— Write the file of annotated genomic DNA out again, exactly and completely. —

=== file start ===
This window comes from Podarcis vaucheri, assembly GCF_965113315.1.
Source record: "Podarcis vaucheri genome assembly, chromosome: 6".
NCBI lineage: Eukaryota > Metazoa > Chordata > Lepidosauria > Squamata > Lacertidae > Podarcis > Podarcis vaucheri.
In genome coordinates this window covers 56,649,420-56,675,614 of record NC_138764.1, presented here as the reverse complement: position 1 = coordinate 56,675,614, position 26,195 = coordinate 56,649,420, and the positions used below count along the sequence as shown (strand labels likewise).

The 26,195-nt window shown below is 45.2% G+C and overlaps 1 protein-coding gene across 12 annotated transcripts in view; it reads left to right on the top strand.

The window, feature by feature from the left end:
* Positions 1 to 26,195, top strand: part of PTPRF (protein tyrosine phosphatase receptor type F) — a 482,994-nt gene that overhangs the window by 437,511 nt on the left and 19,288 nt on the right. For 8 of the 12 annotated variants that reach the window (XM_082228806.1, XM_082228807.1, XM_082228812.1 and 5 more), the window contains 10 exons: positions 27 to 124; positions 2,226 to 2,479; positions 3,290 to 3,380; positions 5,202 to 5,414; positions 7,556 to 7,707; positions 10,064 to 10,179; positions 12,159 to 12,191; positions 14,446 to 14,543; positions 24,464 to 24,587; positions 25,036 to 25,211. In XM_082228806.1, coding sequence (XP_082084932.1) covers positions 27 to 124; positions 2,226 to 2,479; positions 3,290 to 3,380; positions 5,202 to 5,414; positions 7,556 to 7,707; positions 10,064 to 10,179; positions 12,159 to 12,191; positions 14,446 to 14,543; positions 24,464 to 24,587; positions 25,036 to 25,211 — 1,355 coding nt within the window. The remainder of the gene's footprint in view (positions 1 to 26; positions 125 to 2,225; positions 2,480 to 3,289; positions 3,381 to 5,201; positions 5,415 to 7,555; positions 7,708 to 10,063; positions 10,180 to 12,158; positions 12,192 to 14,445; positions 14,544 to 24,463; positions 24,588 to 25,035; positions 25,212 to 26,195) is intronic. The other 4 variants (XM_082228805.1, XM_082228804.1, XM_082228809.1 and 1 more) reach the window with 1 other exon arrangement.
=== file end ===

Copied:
This window comes from Podarcis vaucheri, assembly GCF_965113315.1.
Source record: "Podarcis vaucheri genome assembly, chromosome: 6".
NCBI lineage: Eukaryota > Metazoa > Chordata > Lepidosauria > Squamata > Lacertidae > Podarcis > Podarcis vaucheri.
In genome coordinates this window covers 56,649,420-56,675,614 of record NC_138764.1, presented here as the reverse complement: position 1 = coordinate 56,675,614, position 26,195 = coordinate 56,649,420, and the positions used below count along the sequence as shown (strand labels likewise).

The 26,195-nt window shown below is 45.2% G+C and overlaps 1 protein-coding gene across 12 annotated transcripts in view; it reads left to right on the top strand.

The window, feature by feature from the left end:
* Positions 1 to 26,195, top strand: part of PTPRF (protein tyrosine phosphatase receptor type F) — a 482,994-nt gene that overhangs the window by 437,511 nt on the left and 19,288 nt on the right. For 8 of the 12 annotated variants that reach the window (XM_082228806.1, XM_082228807.1, XM_082228812.1 and 5 more), the window contains 10 exons: positions 27 to 124; positions 2,226 to 2,479; positions 3,290 to 3,380; positions 5,202 to 5,414; positions 7,556 to 7,707; positions 10,064 to 10,179; positions 12,159 to 12,191; positions 14,446 to 14,543; positions 24,464 to 24,587; positions 25,036 to 25,211. In XM_082228806.1, coding sequence (XP_082084932.1) covers positions 27 to 124; positions 2,226 to 2,479; positions 3,290 to 3,380; positions 5,202 to 5,414; positions 7,556 to 7,707; positions 10,064 to 10,179; positions 12,159 to 12,191; positions 14,446 to 14,543; positions 24,464 to 24,587; positions 25,036 to 25,211 — 1,355 coding nt within the window. The remainder of the gene's footprint in view (positions 1 to 26; positions 125 to 2,225; positions 2,480 to 3,289; positions 3,381 to 5,201; positions 5,415 to 7,555; positions 7,708 to 10,063; positions 10,180 to 12,158; positions 12,192 to 14,445; positions 14,544 to 24,463; positions 24,588 to 25,035; positions 25,212 to 26,195) is intronic. The other 4 variants (XM_082228805.1, XM_082228804.1, XM_082228809.1 and 1 more) reach the window with 1 other exon arrangement.